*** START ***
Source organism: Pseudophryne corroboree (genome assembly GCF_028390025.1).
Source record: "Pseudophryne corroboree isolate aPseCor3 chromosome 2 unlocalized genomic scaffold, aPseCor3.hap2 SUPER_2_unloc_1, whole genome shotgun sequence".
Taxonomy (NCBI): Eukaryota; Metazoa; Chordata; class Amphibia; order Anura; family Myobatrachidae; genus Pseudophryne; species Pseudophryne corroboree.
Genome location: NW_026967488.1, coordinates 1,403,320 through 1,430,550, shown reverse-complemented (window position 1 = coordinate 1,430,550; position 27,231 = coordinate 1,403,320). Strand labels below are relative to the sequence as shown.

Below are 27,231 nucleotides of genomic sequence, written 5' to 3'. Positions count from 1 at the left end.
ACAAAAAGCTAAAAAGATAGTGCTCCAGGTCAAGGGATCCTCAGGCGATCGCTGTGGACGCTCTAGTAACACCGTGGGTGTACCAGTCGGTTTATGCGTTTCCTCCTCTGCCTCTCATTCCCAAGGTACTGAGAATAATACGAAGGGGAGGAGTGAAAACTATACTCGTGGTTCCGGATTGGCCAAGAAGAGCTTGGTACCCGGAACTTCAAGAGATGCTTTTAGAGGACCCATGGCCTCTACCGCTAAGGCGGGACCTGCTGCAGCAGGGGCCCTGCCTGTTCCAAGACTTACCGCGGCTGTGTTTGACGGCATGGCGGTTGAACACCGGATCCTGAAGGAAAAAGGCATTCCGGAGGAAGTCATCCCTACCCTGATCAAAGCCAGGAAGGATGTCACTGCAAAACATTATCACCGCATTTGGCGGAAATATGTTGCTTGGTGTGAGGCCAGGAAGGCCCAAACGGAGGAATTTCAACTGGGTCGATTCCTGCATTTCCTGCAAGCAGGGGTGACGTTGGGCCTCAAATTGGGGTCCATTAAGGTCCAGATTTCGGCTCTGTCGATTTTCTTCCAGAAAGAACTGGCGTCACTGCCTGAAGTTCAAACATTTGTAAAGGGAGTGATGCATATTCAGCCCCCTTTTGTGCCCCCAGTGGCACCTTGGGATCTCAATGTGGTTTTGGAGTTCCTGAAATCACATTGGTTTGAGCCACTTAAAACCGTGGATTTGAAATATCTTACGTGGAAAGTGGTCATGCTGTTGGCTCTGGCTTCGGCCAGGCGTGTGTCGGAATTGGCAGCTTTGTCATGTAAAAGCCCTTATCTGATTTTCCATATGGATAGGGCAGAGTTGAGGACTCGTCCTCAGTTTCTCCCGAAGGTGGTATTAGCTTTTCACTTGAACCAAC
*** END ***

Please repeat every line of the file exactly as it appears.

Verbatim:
Source organism: Pseudophryne corroboree (genome assembly GCF_028390025.1).
Source record: "Pseudophryne corroboree isolate aPseCor3 chromosome 2 unlocalized genomic scaffold, aPseCor3.hap2 SUPER_2_unloc_1, whole genome shotgun sequence".
Taxonomy (NCBI): Eukaryota; Metazoa; Chordata; class Amphibia; order Anura; family Myobatrachidae; genus Pseudophryne; species Pseudophryne corroboree.
Genome location: NW_026967488.1, coordinates 1,403,320 through 1,430,550, shown reverse-complemented (window position 1 = coordinate 1,430,550; position 27,231 = coordinate 1,403,320). Strand labels below are relative to the sequence as shown.

Below are 27,231 nucleotides of genomic sequence, written 5' to 3'. Positions count from 1 at the left end.
ACAAAAAGCTAAAAAGATAGTGCTCCAGGTCAAGGGATCCTCAGGCGATCGCTGTGGACGCTCTAGTAACACCGTGGGTGTACCAGTCGGTTTATGCGTTTCCTCCTCTGCCTCTCATTCCCAAGGTACTGAGAATAATACGAAGGGGAGGAGTGAAAACTATACTCGTGGTTCCGGATTGGCCAAGAAGAGCTTGGTACCCGGAACTTCAAGAGATGCTTTTAGAGGACCCATGGCCTCTACCGCTAAGGCGGGACCTGCTGCAGCAGGGGCCCTGCCTGTTCCAAGACTTACCGCGGCTGTGTTTGACGGCATGGCGGTTGAACACCGGATCCTGAAGGAAAAAGGCATTCCGGAGGAAGTCATCCCTACCCTGATCAAAGCCAGGAAGGATGTCACTGCAAAACATTATCACCGCATTTGGCGGAAATATGTTGCTTGGTGTGAGGCCAGGAAGGCCCAAACGGAGGAATTTCAACTGGGTCGATTCCTGCATTTCCTGCAAGCAGGGGTGACGTTGGGCCTCAAATTGGGGTCCATTAAGGTCCAGATTTCGGCTCTGTCGATTTTCTTCCAGAAAGAACTGGCGTCACTGCCTGAAGTTCAAACATTTGTAAAGGGAGTGATGCATATTCAGCCCCCTTTTGTGCCCCCAGTGGCACCTTGGGATCTCAATGTGGTTTTGGAGTTCCTGAAATCACATTGGTTTGAGCCACTTAAAACCGTGGATTTGAAATATCTTACGTGGAAAGTGGTCATGCTGTTGGCTCTGGCTTCGGCCAGGCGTGTGTCGGAATTGGCAGCTTTGTCATGTAAAAGCCCTTATCTGATTTTCCATATGGATAGGGCAGAGTTGAGGACTCGTCCTCAGTTTCTCCCGAAGGTGGTATTAGCTTTTCACTTGAACCAAC